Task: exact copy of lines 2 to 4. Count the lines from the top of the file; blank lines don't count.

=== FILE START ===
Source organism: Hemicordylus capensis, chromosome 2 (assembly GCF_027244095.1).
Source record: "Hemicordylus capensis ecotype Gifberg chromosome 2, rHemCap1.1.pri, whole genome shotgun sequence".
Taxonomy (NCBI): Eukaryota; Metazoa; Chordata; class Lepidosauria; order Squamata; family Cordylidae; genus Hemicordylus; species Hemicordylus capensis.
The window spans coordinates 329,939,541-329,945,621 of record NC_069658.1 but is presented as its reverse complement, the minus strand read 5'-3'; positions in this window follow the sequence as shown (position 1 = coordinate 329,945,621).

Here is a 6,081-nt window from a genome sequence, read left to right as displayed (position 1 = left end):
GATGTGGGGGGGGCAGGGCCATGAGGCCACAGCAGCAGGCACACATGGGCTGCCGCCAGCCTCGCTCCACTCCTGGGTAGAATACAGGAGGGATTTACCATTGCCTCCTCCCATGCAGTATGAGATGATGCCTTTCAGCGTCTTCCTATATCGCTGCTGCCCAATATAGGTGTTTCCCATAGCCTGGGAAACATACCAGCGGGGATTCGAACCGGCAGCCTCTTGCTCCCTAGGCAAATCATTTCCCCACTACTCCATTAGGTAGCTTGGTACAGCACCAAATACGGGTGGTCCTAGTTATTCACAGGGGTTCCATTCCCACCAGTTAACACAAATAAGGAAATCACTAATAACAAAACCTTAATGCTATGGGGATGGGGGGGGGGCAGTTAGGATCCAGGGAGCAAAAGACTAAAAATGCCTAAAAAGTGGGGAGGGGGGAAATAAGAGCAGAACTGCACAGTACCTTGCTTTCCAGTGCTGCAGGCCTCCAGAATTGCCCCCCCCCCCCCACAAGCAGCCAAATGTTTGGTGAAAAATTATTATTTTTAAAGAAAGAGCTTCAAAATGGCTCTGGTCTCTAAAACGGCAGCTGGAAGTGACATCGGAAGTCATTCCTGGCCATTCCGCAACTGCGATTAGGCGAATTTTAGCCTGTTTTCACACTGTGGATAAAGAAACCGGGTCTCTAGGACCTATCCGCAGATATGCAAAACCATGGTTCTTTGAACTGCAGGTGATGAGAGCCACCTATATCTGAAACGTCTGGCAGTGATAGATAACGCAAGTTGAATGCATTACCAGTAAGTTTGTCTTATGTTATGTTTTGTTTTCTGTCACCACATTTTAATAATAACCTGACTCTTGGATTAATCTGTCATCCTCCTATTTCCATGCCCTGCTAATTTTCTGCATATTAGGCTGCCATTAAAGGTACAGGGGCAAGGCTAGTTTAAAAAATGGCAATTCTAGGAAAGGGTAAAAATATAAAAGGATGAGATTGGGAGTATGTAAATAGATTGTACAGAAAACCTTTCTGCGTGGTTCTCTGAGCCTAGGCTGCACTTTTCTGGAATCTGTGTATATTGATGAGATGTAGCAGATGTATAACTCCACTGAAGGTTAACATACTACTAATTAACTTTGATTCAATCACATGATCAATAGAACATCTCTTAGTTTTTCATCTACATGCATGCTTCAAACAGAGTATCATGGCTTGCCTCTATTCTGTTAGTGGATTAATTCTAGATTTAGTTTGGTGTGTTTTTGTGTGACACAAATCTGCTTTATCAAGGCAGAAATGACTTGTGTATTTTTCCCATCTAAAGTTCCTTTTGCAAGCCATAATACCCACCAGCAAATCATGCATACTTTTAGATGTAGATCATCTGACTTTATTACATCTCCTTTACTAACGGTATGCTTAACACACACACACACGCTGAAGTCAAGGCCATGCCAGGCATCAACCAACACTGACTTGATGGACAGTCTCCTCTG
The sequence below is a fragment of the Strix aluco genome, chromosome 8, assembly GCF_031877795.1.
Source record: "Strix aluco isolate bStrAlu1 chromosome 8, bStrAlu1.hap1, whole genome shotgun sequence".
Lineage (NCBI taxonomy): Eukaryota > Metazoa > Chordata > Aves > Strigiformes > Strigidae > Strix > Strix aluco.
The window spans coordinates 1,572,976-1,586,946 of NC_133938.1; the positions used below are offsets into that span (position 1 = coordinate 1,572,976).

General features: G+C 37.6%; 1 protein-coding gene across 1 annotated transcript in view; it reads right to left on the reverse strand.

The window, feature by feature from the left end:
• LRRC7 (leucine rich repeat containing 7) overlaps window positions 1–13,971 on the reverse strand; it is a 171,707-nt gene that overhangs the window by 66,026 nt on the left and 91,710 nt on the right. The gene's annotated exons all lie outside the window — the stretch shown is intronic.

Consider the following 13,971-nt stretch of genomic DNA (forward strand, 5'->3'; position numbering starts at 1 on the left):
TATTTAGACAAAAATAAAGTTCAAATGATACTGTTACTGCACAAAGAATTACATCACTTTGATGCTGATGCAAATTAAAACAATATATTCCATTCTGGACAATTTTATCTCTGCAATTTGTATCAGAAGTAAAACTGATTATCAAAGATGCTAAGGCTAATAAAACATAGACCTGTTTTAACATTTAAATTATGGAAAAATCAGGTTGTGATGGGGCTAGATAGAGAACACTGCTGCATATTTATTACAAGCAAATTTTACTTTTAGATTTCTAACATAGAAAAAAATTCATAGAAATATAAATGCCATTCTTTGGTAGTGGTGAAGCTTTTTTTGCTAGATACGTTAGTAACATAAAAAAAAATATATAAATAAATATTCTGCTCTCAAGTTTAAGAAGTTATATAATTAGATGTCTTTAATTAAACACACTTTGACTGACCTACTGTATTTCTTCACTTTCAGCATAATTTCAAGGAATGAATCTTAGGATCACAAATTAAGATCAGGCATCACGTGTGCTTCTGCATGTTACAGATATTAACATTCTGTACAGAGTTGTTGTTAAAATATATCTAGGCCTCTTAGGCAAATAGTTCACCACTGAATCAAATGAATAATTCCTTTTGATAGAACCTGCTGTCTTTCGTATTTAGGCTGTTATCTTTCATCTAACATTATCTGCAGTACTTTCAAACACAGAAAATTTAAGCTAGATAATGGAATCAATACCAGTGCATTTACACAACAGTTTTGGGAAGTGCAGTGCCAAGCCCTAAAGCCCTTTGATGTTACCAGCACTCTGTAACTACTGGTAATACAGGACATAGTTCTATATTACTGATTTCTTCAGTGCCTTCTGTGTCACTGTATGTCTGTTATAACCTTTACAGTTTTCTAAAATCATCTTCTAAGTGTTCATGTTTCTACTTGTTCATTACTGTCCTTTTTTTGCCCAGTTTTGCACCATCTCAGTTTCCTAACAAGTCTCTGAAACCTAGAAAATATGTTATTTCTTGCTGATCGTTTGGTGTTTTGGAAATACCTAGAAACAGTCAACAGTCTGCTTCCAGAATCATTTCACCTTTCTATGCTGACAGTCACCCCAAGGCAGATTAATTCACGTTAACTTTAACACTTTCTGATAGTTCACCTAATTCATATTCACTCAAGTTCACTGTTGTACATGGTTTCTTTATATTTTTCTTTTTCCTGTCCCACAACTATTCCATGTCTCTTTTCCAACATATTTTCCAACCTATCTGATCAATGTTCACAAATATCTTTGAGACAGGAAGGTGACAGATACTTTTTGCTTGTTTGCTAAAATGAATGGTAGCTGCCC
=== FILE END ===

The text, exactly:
Source record: "Hemicordylus capensis ecotype Gifberg chromosome 2, rHemCap1.1.pri, whole genome shotgun sequence".
Taxonomy (NCBI): Eukaryota; Metazoa; Chordata; class Lepidosauria; order Squamata; family Cordylidae; genus Hemicordylus; species Hemicordylus capensis.
The window spans coordinates 329,939,541-329,945,621 of record NC_069658.1 but is presented as its reverse complement, the minus strand read 5'-3'; positions in this window follow the sequence as shown (position 1 = coordinate 329,945,621).